David Dinkins, New York City’s first Black mayor, has died at 93.
Dinkins’ death, confirmed late Monday by a city government source, comes six weeks after the death of Dinkins’ wife of 67 years, Joyce.
"He just lost his wife," said former U.S. Rep. Charles Rangel, the longtime Harlem congressman who with Dinkins became part of the powerful "Gang of Four" political coalition that dominated Black politics, and New York politics as a whole, for decades.
"All I can say is that I lost a good friend, the city lost a great public servant, and America lost a real patriot, and he served us all well," said Rangel, his voice breaking as he recalled having spoken to Dinkins a day earlier.
Dinkins served from 1990 until 1993. He beat the three-term incumbent, Ed Koch, in the Democratic primary in 1989. But Dinkins served just one term in office, as the city went through high crime and racial strife during his tenure, problems that long predated his time in office.
"Known for his reserved public demeanor, Dinkins was sharply criticized for his handling of racial strife in Crown Heights, a boycott of Korean Grocers in Brooklyn and civil unrest in Washington Heights. Dinkins faced a $1.8 billion budget deficit when he entered office which grew to $2.2 billion by the time he left office. The economy remained sluggish throughout his term, preventing the enactment of much of his agenda," according to his biography on the city's website.
A state report about the Crown Heights riots was critical of Dinkins’ handling.
"The mayor, as the city’s chief executive, did not act in a timely and decisive manner in requiring the Police Department to meet its own stated objectives to protect the lives, safety and property of the residents of Crown Heights and to quickly restore peace and order to the community," the report said.
He was defeated in 1993 by Rudy Giuliani, a Republican, who ran promising more aggressive policing.
Still, Dinkins’ "Safe Streets, Safe City" program is credited by some with helping begin the city's long decline in crime. Under the program, the city was able to hire thousands more officers and the crime rate of the 1980s and early 1990s began to drop.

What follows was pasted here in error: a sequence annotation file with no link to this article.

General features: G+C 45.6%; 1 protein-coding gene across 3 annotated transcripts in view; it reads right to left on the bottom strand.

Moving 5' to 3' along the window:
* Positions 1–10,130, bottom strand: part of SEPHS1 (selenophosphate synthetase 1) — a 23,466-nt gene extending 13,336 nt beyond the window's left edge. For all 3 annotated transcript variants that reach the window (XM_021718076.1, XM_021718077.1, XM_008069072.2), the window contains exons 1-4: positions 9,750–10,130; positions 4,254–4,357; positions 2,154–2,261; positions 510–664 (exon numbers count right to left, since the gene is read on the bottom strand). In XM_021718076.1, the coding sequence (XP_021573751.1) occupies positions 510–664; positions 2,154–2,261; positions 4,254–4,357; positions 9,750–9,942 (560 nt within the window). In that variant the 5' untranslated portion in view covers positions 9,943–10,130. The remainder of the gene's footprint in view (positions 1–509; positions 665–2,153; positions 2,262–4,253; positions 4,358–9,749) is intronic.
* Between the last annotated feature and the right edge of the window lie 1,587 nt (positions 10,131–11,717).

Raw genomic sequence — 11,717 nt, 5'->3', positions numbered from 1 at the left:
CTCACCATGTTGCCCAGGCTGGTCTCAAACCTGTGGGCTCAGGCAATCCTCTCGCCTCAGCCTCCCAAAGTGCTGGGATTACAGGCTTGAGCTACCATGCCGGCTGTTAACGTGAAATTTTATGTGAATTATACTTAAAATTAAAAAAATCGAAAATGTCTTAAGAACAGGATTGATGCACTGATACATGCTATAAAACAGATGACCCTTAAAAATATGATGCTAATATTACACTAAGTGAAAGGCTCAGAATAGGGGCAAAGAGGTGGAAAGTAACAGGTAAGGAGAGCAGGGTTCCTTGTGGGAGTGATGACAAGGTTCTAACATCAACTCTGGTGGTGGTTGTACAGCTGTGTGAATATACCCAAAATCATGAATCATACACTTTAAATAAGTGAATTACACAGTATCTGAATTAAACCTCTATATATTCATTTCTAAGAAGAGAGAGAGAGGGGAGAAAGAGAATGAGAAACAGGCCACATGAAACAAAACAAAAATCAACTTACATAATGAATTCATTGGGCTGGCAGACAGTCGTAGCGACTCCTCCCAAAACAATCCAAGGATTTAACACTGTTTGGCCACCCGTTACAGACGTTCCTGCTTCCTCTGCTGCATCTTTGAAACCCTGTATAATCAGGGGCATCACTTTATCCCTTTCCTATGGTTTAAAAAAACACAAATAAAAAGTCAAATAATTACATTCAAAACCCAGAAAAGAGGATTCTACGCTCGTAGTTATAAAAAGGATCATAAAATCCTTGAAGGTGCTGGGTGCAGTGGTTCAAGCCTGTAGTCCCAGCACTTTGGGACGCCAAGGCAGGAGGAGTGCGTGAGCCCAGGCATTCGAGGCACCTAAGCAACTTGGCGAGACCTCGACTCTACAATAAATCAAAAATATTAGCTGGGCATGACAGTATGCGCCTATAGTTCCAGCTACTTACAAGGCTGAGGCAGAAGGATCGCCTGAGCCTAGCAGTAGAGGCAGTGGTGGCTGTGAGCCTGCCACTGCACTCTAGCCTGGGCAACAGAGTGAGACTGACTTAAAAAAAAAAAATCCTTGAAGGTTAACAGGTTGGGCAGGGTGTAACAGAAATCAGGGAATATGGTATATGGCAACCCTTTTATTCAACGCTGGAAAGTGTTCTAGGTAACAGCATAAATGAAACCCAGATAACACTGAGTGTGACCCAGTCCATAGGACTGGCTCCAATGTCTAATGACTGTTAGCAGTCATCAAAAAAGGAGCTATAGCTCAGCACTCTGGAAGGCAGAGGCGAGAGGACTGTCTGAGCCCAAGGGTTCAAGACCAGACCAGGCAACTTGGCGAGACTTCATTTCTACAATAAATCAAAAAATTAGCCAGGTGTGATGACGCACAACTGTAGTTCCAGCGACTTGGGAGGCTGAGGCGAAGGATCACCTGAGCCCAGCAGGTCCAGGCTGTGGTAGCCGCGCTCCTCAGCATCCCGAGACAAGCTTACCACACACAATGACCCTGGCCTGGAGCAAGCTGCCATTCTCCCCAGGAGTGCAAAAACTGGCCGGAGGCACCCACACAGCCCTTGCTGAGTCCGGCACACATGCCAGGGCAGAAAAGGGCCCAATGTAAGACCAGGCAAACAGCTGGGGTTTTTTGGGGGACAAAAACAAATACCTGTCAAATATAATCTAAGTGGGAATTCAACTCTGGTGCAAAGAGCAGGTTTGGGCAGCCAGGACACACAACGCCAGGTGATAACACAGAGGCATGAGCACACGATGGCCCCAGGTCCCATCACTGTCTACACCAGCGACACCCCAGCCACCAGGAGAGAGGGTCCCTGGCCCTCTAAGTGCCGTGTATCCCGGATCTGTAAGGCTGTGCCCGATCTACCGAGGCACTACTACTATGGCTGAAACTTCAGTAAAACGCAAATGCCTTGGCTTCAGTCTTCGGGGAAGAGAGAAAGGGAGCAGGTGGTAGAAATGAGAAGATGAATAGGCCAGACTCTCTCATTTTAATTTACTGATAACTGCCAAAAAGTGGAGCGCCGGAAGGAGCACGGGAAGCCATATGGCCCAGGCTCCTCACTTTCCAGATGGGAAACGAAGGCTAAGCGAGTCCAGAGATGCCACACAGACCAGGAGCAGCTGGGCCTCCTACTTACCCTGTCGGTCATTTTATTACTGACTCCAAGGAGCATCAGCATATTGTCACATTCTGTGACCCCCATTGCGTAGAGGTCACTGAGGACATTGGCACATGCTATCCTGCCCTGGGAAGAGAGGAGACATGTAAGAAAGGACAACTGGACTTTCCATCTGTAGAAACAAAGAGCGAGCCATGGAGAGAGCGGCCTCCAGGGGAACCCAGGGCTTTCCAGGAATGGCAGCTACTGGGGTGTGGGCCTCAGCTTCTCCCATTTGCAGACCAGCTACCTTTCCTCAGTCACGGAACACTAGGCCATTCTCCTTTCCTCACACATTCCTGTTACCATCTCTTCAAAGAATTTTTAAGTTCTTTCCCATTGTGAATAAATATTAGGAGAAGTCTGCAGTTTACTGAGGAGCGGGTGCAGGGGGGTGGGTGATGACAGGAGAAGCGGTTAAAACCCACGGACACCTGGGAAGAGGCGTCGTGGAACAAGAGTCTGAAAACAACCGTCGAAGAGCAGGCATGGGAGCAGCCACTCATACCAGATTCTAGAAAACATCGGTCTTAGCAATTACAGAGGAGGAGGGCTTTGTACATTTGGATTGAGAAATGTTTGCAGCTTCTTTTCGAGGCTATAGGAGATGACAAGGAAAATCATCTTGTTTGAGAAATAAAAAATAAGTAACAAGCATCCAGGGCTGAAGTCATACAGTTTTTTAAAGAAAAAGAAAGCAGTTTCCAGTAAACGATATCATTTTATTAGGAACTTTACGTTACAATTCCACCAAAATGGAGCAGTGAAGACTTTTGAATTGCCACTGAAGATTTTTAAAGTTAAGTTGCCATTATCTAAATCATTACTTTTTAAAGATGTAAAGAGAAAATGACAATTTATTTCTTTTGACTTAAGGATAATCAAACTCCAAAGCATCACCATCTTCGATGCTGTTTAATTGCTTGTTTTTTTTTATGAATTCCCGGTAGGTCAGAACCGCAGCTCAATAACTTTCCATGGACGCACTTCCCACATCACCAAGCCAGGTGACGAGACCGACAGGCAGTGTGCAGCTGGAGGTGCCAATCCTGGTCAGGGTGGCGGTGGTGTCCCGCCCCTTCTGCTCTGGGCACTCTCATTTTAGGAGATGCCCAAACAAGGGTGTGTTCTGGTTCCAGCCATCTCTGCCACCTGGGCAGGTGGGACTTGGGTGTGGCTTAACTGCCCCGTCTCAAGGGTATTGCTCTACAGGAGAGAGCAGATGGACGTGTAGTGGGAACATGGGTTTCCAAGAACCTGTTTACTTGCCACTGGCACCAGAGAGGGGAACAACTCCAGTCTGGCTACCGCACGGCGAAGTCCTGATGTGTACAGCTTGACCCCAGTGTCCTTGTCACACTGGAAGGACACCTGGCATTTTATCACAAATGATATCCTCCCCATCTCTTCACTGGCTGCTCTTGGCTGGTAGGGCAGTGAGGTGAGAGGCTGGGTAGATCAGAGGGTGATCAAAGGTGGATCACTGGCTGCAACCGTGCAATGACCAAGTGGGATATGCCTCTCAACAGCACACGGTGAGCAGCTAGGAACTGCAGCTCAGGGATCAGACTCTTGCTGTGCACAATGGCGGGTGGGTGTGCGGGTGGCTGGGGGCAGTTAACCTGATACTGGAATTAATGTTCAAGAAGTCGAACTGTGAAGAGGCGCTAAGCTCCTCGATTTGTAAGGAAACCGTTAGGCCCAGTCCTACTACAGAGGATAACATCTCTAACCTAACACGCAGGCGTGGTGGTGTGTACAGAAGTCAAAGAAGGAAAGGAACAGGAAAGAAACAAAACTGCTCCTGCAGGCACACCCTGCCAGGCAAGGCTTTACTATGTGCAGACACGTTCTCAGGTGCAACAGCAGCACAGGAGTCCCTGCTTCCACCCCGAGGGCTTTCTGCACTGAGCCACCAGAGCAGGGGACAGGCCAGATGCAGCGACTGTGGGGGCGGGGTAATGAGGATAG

Speaking Tuesday to WCBS Newsradio 880’s Wayne Cabot, Mayor Bill de Blasio lamented that Dinkins didn’t get more credit, including for the "Safe Streets, Safe City" program.
"I hope now, Wayne, that his legacy will be examined more fairly, because he really is the guy that helped set this city on a path to safety," de Blasio said. "There’s so many things he did that he never got his due, and I hope now there’ll finally be that sort of fair assessment of all the good he did for us."
Earlier, in a tweet just after midnight Tuesday, Giuliani said he extends his "deepest condolences to the family of Mayor David Dinkins, and to the many New Yorkers who loved and supported him. He gave a great deal of his life in service to our great City. That service is respected and honored by all."
Dinkins’ ascent to the mayoralty — he was the city’s 106th mayor — began when he served as a district leader, then assemblyman and president of the Board of Elections, as well as city clerk and Manhattan borough president.
Born in Trenton, New Jersey, in 1927, David Norman Dinkins graduated from Howard University with a mathematics degree, and later from Brooklyn Law School, according to his official mayoral biography. He served in the U.S. Marines in Korea, soon afterward marrying the former Joyce Burrows, a daughter of a Harlem assemblyman.
De Blasio and his wife, Chirlane McCray, got their start in city government working in Dinkins’ City Hall. It’s also where the couple met.
In 2015, the city Municipal Building at 1 Centre St. — a block from City Hall — was renamed in Dinkins’ honor.
In a tweet Tuesday morning, de Blasio invoked the "gorgeous mosaic" phrase that Dinkins coined to describe a diverse city he sought to help heal from racial division.
"Chirlane and I are mourning a truly great man. David Dinkins simply set this city on a better path. He was my mentor, he was my friend, and his steadfast commitment to fight for that ‘gorgeous mosaic’ inspires me every single day. We’ll keep up his fight," de Blasio said.
In a news release Tuesday, Suffolk County Executive Steve Bellone said that Dinkins "led with grace and decency."
"As the first and only African American mayor of New York City, David Dinkins was not only an unparalleled leader, but a trailblazer who paved the path for a more equitable society," the statement said. "He was a mayor for all New Yorkers, and fought each and every day for the city he loved deeply."